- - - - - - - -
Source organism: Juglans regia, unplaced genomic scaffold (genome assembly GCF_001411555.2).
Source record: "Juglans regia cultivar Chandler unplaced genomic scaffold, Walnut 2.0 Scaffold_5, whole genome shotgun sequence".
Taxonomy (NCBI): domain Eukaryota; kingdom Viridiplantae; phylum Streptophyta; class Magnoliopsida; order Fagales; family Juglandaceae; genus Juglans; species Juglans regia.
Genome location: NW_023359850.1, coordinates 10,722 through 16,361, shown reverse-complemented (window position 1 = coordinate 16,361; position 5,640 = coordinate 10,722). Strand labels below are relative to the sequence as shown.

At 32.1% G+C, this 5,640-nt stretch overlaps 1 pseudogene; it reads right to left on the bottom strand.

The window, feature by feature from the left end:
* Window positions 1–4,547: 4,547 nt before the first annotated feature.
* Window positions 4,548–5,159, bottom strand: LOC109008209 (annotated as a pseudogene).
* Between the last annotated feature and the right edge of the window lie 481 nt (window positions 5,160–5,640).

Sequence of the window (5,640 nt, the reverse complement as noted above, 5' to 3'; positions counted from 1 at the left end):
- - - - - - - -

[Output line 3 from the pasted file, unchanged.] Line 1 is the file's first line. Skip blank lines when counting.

Taxonomy (NCBI): domain Eukaryota; kingdom Viridiplantae; phylum Streptophyta; class Magnoliopsida; order Fagales; family Juglandaceae; genus Juglans; species Juglans regia.